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Long Island researchers embarking on first-of-its-kind shark study

Stony Brook scientists investigating local shark activity
Stony Brook scientists investigating local shark activity 02:14

STONY BROOK, N.Y. -- With waters getting increasingly warmer, schools of bait fish came closer to Long Island shores over the summer, and Stony Brook scientists are now investigating which sharks are following the food.

Sharks come in all sizes and varieties. Each seems to get a bad rap, but all are vital to our ocean's ecosystem.

"We're dealing with a pretty controversial area," said Stony Brook University Professor Oliver Shipley. "One of the things that we really lack in New York is robust historical information on shark abundance, shark diversity and where these animals typically frequent the coastline."

Shipley and a team of colleagues at the School of Marine and Atmospheric Sciences want to get rid of fear and find the truth as they embark on a first-of-its-kind study of shark biology and movement off Long Island.

Why, in the past year alone, are we seeing dozens of sightings and shark attacks?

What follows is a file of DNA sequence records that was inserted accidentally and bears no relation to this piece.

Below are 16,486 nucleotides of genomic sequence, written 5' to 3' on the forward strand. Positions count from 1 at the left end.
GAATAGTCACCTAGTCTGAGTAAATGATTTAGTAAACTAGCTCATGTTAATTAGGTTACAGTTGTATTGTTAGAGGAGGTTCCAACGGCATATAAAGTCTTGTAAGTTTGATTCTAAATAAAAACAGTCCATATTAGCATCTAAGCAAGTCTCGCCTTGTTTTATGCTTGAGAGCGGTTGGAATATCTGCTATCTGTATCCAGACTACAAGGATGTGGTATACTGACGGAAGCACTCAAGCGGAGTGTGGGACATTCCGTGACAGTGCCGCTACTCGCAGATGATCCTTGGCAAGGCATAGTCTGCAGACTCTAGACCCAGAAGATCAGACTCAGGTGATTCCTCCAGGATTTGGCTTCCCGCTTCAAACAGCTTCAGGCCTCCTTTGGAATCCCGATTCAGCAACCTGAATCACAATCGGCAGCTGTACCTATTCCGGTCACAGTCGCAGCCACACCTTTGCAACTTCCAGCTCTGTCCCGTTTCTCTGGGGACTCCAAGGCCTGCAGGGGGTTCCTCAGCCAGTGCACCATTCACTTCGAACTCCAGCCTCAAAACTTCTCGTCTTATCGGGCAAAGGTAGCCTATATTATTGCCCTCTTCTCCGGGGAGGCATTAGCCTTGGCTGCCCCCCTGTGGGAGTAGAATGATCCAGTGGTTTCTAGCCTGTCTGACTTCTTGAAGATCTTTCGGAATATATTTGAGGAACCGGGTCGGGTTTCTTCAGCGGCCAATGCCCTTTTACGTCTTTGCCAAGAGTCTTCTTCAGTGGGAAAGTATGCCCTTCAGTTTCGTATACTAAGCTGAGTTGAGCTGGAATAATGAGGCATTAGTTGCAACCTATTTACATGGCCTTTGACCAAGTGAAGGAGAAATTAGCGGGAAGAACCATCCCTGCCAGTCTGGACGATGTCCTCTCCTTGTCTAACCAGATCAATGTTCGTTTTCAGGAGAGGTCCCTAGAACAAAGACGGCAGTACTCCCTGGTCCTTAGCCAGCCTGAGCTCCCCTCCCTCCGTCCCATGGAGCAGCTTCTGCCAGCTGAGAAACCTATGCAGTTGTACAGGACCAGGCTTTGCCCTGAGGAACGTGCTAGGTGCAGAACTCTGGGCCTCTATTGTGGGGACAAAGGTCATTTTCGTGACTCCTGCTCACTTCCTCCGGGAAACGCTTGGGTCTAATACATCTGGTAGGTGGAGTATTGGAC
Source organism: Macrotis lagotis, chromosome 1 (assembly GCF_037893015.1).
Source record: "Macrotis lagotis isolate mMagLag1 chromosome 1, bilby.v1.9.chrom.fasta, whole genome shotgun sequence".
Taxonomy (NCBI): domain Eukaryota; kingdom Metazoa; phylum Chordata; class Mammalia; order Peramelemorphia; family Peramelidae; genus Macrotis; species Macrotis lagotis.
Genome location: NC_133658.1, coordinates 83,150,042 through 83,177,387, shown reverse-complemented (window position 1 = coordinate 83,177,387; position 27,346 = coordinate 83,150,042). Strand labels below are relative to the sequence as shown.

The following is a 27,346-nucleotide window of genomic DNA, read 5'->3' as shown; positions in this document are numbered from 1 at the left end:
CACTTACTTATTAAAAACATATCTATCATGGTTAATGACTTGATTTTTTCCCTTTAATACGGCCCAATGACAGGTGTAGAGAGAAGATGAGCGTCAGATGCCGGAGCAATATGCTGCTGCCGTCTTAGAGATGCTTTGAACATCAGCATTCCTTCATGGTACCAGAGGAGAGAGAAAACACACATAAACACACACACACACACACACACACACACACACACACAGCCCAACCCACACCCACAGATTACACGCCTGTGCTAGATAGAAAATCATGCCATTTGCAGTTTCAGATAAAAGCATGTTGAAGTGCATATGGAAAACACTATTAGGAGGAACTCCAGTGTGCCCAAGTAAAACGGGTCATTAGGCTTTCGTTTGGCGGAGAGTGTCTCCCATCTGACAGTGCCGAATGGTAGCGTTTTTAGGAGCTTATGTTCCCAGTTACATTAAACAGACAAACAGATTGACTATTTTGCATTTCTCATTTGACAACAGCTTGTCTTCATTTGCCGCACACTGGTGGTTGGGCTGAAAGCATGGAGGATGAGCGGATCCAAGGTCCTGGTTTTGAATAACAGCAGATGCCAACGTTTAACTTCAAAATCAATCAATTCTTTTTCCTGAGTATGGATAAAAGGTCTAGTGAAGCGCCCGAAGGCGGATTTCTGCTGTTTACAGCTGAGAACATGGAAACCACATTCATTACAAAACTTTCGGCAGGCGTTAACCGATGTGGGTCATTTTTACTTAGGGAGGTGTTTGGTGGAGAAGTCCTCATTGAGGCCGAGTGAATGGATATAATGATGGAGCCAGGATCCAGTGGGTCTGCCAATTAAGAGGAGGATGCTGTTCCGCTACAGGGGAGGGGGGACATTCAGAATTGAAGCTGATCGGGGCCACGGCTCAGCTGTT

"Social media plays a big part of it. There's more drones and people with cameras at the beach seeing the sharks," Stony Brook University Professor Michael Frisk said.

Our waters are cleaner and bait fish coming closer to shore, but why the increase in bites?

"We've had encounters with sharks and people, and 99 percent of the time, it's mistaken identity," said Theodore Tilkin, assistant curator at the Long Island Aquarium in Riverhead.

Which sharks are nosing in with a munch? Are certain species becoming more prevalent, more comfortable in shallow water?

The data will be collected from drones above and cameras below.

Stony Brook researchers are examining the so-called hot spots of shark-prey interactions along southern Long Island that may be impacted by warming ocean condition.

"We need to understand the sharks' movement in a changing environment," Frisk said.

"That's an exciting thing for us because it allows us to conduct some of the first biological assessments of these animals," Shipley said.

Shark admirers at the Long Island Aquarium are eager for the results.

"I think they are fantastic animals, I really do," one visitor said.

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